The authorities’ task becomes especially urgent after the cops brace Owens in his curiously ‘open plan’ laboratory and he shows them some unconvincing examples of how the local flora and fauna has reacted to the blast. ‘The melon has absorbed the steel into its cell structure’, he informs them with a completely straight face. Apparently, all this makes Randell the ‘Most Dangerous Man Alive’. For some reason or other. But I’m more concerned as to how one crackpot scientist and a couple of faceless lab-coat assistants seem to have been allowed to stage an atomic bomb test on their own. Isn’t there some kind of Health & Safety law against that sort of thing?

All this is pretty standard b-movie stuff and actually bares a strange resemblance to Coleman Francis’ bad movie classic ‘The Beast of Yucca Flats’ (1961) but without the bizarre voiceover of that particular oddity. However, there are some factors here that elevate proceedings considerably. Firstly, there’s the cast. Performances are professional and well-delivered. Chief hoodlum Anthony Caruso (later to be a very familiar face due to many appearances on US network TV in the 1970s) is rather good as the villain of the piece and Debra Paget also scores as the good-time girl who betrayed Randell in court. In fact, there’s a pleasing level of professionalism all round.

Unfortunately, there are some significant problems. The most obvious is the story’s ridiculous premise. Slowly turning into a metal man seems to have very little effect on Randell at all, other than rendering him bulletproof and giving him the strength to crush small props. There are no physical signs of this supposed transformation, which gives the audience no reason to either empathise or be horrified by him. Also the action (such as it is) seems strangely disjointed at times, and significant events are spoken of but not shown. In one example Caruso tells his boys to grab Stewart once she’s shaken the cops, only to cut cold to the two of them in the back of his car in the very next scene.

Most Dangerous Man Alive (1961)

The Most Dangerous Man Alive’s weapon of choice was a papier mache rock.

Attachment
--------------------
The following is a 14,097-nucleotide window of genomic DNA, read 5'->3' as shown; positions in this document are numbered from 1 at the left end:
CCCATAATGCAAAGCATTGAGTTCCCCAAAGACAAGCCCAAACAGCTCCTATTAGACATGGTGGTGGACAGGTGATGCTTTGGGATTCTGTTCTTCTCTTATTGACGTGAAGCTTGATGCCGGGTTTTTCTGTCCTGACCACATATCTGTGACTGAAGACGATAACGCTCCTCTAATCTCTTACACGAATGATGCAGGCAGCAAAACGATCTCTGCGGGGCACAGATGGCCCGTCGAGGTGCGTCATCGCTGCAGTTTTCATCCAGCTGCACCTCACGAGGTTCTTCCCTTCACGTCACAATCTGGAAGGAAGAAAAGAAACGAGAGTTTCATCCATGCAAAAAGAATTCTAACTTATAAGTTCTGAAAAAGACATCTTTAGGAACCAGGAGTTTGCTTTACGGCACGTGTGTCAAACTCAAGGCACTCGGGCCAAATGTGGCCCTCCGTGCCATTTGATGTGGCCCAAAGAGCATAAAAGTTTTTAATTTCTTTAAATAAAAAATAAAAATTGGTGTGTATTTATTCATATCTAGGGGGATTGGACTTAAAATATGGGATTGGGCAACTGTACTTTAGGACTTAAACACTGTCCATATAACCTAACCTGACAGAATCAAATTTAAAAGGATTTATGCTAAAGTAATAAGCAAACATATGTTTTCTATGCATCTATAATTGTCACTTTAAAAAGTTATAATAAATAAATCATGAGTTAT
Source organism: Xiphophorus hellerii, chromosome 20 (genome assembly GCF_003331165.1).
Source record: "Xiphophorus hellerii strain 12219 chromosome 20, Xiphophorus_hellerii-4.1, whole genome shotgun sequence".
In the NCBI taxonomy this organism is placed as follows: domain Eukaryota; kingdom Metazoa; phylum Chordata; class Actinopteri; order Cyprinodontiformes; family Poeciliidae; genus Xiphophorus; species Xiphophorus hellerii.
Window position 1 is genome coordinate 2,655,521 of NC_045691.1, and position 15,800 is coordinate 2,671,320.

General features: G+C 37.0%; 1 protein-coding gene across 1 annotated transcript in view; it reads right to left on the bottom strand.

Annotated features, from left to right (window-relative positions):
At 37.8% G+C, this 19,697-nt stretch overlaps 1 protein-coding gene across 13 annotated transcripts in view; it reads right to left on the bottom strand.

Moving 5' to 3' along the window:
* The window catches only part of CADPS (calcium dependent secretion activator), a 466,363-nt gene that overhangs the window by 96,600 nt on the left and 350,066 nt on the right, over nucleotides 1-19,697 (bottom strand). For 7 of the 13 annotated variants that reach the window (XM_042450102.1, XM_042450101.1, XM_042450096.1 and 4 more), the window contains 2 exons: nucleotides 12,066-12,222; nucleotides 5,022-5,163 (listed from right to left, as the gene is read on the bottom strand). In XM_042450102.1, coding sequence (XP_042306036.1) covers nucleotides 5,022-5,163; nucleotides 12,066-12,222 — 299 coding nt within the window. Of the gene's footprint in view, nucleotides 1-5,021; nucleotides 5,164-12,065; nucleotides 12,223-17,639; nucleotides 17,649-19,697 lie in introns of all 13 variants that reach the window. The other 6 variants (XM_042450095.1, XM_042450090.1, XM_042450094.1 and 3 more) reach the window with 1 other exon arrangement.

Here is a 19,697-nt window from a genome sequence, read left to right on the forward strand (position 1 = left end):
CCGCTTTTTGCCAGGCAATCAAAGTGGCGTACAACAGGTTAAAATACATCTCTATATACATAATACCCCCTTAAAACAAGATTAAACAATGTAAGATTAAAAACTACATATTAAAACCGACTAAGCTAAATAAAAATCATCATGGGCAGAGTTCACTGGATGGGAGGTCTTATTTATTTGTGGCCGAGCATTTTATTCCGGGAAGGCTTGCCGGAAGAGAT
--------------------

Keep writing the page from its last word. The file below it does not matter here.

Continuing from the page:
But, as often in the world of low-budget filmmaking, there is a practical reason for the movie’s shortcomings and a story to be told that’s probably far more interesting than the picture itself. The film was shot on location and in studios in Mexico and producer Benedict Bogeaus hired everyone involved on the understanding that they were making a 2-part pilot for a proposed television series. Why? So he could pay them all lower wages than if it was going to be a theatrical release.

But Bogeaus was rumbled when the unions realised they were making a feature film and he had to cough up the difference. Quite right too, of course. Except that meant that he had no money left to build the extra sets that the production required and that the shooting schedule had to be cut from five weeks to one! The fact that Dwan and his team delivered a finished article that was anything other than an absolute train wreck is a serious testament to their abilities and professionalism.

Yes, this is a fairly dull, unappealing and very minor science fiction picture that has mostly slipped through the cracks and been forgotten. However, given both the central premise and the circumstances surrounding its production, that very anonymity is an acknowledgement of movie making success in the presence of serious adversity.

Dwan and his production team neatly avoid a permanent place on bad movie lists everywhere. It might not be much of a movie, but you have to give them that!

Fantomas Vs. Scotland Yard/Fantomas Contre Scotland Yard (1967)

Fantomas Vs. Scotland Yard:Fantomas Contre Scotland Yard (1967)‘But I had no idea Scotland Yard interrogates furniture these days…’

Masked mastermind Fantomas tries to blackmail the richest people in the world by threatening them with sudden death, in particular targeting a wealthy Scottish nobleman. The forces of law and order gather at the Laird’s ancestral castle with a plan to catch the supervillain and end his reign of terror for good…

The third and final part of the 1960s Fantomas trilogy from Gaumont Studios finds all the principals from the series back in front of the camera for regular director André Hunebelle. This is both good news and bad. The biggest joy, of course, is to see star Jean Marias wearing the striking Fantomas mask and also taking on hero duties as intrepid journalist Fandor. As ever he’s accompanied by the lively Mylene Demongeot and, although their partnership is somewhat side-lined this time, they still make for an appealing screen couple. Unfortunately, the bad news is far more serious. Louis de Funes returns as Commissar Juve along with sidekick Inspector Bertrand (Jacques Dynam). Worse still; their tedious comedy routine gets even more screen time than in the previous films.